Scary economic headlines dominate the news, but by the time you read them, the risks are already priced in, explains economist Ed McKnight.
6 February 2023
It seems like there is bad news for investors and the economy everywhere you look. Business confidence is approaching record lows, house prices are falling, and consumers are wary of spending more.
And the bleak headlines will likely continue for some time. Despite this, there are four reasons why investors should not base their investment decisions on what the mainstream media reports.
1. Markets are forward-looking
Sometimes you read a scary headline, and the impact on the market is exactly nil. That’s because markets already price in known and likely events. If a scary news headline re-states what was already known, then there is no impact.
Take the example of rising interest rates. Soon there will be headlines stating that the Reserve Bank has increased the OCR (again).
When inflation is next reported, there will be articles about how prices have risen far outside the Reserve Bank’s target band of between 1 per cent and 3 per cent.
This would usually suggest that mortgage interest rates are likely to increase further. They won’t. And that’s because the increase in the OCR is already factored in. Banks have already set their interest rates with a rising OCR in mind.
The Reserve Bank knows this. When asked at a recent press conference what impact a rise in the OCR would have on mortgage interest rates, the Reserve Bank Governor Adrian Orr played down the effect.
“We are just confirming what market pricing had already got to,” Orr said. When speaking about future OCR increases, he added, “Mortgage interest rates are already pricing in that forward look for us.”
The danger for many investors is they are caught up in today’s headlines – and the state of today’s economy – as opposed to considering where the economy will go in the future. Be careful, the news contained within those headlines may already be priced in.
2. Economic forecasts are often wrong
No economist puts out a forecast expecting it to be 100 per cent right. (I can say that. I am one.)
We know that time will prove our forecasts wrong. That’s because unexpected and unknowable economic events will shake asset markets. And if we didn’t know about an event … it won’t have been included in the projections.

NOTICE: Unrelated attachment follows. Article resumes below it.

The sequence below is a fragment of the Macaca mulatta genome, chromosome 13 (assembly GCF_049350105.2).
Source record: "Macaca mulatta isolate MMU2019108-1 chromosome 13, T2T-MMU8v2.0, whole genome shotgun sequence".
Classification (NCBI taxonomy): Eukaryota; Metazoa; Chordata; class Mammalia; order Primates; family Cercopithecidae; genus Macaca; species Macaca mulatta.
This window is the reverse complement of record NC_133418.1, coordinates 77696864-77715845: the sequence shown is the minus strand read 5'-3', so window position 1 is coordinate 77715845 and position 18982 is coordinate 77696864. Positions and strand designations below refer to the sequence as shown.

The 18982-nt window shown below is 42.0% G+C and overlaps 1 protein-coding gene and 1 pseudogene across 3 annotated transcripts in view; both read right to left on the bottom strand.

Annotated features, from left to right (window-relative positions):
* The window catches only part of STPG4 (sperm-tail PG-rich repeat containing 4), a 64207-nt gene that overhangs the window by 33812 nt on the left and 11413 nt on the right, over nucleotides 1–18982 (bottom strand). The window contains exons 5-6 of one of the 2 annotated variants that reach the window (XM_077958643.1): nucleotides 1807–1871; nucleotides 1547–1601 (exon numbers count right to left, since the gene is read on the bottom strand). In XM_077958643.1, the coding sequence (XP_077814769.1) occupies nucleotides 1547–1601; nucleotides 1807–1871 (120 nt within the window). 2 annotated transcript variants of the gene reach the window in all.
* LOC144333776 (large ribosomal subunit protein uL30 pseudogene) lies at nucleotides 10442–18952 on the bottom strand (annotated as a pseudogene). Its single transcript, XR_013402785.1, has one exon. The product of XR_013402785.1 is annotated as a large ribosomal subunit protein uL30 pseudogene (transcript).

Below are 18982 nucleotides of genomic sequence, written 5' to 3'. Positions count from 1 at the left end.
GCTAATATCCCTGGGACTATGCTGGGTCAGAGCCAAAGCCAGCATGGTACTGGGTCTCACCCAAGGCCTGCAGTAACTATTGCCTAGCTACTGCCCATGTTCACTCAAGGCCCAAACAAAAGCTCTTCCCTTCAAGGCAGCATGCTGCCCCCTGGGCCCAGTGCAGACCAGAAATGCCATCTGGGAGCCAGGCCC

When you read a news story quoting an economist with a solid-sounding forecast, think of it more as a technical projection. It’s a scenario based on current known factors, not a reliable forecast you should use to inform your investment strategy.
Economists can only hope to get in the right ballpark. They’re never exactly correct and are often proved wrong. As the former Reserve Bank Chief Economist Young Ha said, “Asset prices are notoriously hard to predict.”
3. News articles are short-term focused
News articles are often based on what happened last year or what may happen over the next year. However, investors tend to have longer time horizons than just a year or two.
It doesn’t matter whether share prices are up or down today. What matters is the long-term trajectory. You’re investing for five, 10, or 15-plus years. News journalists don’t know your financial goals or investment time horizon. Their job is to report current changes.
Let me give you an example. Since the start of 2022, the S&P 500, a popular stock market index, has been down 18.7 per cent. You can imagine the headlines: “Stock market down almost 20 per cent. ‘It’s a bloodbath,’ experts say.”
But why should that concern you if you are a long-term investor? You should only be concerned about the ultimate trajectory of your portfolio and its value at the time you sell your position.
A more useful – but less attention-grabbing – headline would be: ‘S&P 500 up 7.1 per cent per year over the last 20 years.’
Short-term blips don’t matter – assuming you’ve purchased the right assets.
4. There’s little alternative to investing
While you could invest in many things, there is little alternative to investing (as a whole). That’s because most Kiwis need to grow their wealth for their retirement, their family and themselves. And over the long term, investors make more money from the compound impact of investing rather than savings alone.
Say you put $100 a week into a stock index fund. Then the market increases by 7.1 per cent each year*, as it has done for the last 20 years. After two decades you would have made more from the market going up in value ($129,750) than you’d made from putting money into buying the shares ($104,000).
Put simply, the price of not investing is that you are poorer than you would otherwise be.
The trade-off, however, is that you must weather the ups and downs of the markets.
Short-term pain, long-term gain
You tend to want to make changes when things aren’t going your way. But the pain currently being experienced by investors is normal and expected.
There is a real danger in making a knee-jerk reaction and changing your investment strategy based on news headlines and negative market sentiment alone.
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